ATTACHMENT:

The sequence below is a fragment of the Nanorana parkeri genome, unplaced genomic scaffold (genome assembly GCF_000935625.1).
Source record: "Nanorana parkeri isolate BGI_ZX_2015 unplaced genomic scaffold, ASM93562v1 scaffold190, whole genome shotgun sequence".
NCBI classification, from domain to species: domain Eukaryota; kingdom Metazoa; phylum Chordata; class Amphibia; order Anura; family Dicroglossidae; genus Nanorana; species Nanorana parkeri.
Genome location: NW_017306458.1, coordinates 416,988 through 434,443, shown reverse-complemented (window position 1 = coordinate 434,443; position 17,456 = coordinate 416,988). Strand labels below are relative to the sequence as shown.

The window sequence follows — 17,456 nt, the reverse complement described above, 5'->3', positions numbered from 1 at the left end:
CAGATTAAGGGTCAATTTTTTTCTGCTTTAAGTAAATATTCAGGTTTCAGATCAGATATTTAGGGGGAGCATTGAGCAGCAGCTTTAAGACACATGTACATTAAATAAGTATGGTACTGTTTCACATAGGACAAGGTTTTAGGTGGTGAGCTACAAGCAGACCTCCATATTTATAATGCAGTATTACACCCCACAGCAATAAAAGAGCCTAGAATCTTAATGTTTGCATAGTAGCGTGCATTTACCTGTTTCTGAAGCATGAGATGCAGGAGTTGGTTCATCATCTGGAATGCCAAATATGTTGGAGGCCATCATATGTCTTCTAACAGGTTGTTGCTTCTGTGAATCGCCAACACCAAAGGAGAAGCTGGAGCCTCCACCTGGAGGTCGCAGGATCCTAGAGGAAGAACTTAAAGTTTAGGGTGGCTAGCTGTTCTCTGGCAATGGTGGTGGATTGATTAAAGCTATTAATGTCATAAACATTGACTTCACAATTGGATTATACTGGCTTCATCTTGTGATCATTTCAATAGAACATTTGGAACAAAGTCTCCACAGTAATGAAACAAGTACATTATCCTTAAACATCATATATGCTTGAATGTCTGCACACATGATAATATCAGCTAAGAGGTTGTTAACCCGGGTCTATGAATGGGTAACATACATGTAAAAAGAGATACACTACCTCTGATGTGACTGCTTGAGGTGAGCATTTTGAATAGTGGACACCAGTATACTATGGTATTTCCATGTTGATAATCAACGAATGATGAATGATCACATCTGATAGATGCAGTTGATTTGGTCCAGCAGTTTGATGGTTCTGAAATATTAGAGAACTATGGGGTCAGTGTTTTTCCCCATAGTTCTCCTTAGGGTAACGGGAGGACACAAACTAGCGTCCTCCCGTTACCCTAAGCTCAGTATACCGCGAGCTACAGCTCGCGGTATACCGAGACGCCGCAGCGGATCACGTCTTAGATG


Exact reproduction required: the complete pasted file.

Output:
The sequence below is a fragment of the Nanorana parkeri genome, unplaced genomic scaffold (genome assembly GCF_000935625.1).
Source record: "Nanorana parkeri isolate BGI_ZX_2015 unplaced genomic scaffold, ASM93562v1 scaffold190, whole genome shotgun sequence".
NCBI classification, from domain to species: domain Eukaryota; kingdom Metazoa; phylum Chordata; class Amphibia; order Anura; family Dicroglossidae; genus Nanorana; species Nanorana parkeri.
Genome location: NW_017306458.1, coordinates 416,988 through 434,443, shown reverse-complemented (window position 1 = coordinate 434,443; position 17,456 = coordinate 416,988). Strand labels below are relative to the sequence as shown.

The window sequence follows — 17,456 nt, the reverse complement described above, 5'->3', positions numbered from 1 at the left end:
CAGATTAAGGGTCAATTTTTTTCTGCTTTAAGTAAATATTCAGGTTTCAGATCAGATATTTAGGGGGAGCATTGAGCAGCAGCTTTAAGACACATGTACATTAAATAAGTATGGTACTGTTTCACATAGGACAAGGTTTTAGGTGGTGAGCTACAAGCAGACCTCCATATTTATAATGCAGTATTACACCCCACAGCAATAAAAGAGCCTAGAATCTTAATGTTTGCATAGTAGCGTGCATTTACCTGTTTCTGAAGCATGAGATGCAGGAGTTGGTTCATCATCTGGAATGCCAAATATGTTGGAGGCCATCATATGTCTTCTAACAGGTTGTTGCTTCTGTGAATCGCCAACACCAAAGGAGAAGCTGGAGCCTCCACCTGGAGGTCGCAGGATCCTAGAGGAAGAACTTAAAGTTTAGGGTGGCTAGCTGTTCTCTGGCAATGGTGGTGGATTGATTAAAGCTATTAATGTCATAAACATTGACTTCACAATTGGATTATACTGGCTTCATCTTGTGATCATTTCAATAGAACATTTGGAACAAAGTCTCCACAGTAATGAAACAAGTACATTATCCTTAAACATCATATATGCTTGAATGTCTGCACACATGATAATATCAGCTAAGAGGTTGTTAACCCGGGTCTATGAATGGGTAACATACATGTAAAAAGAGATACACTACCTCTGATGTGACTGCTTGAGGTGAGCATTTTGAATAGTGGACACCAGTATACTATGGTATTTCCATGTTGATAATCAACGAATGATGAATGATCACATCTGATAGATGCAGTTGATTTGGTCCAGCAGTTTGATGGTTCTGAAATATTAGAGAACTATGGGGTCAGTGTTTTTCCCCATAGTTCTCCTTAGGGTAACGGGAGGACACAAACTAGCGTCCTCCCGTTACCCTAAGCTCAGTATACCGCGAGCTACAGCTCGCGGTATACCGAGACGCCGCAGCGGATCACGTCTTAGATG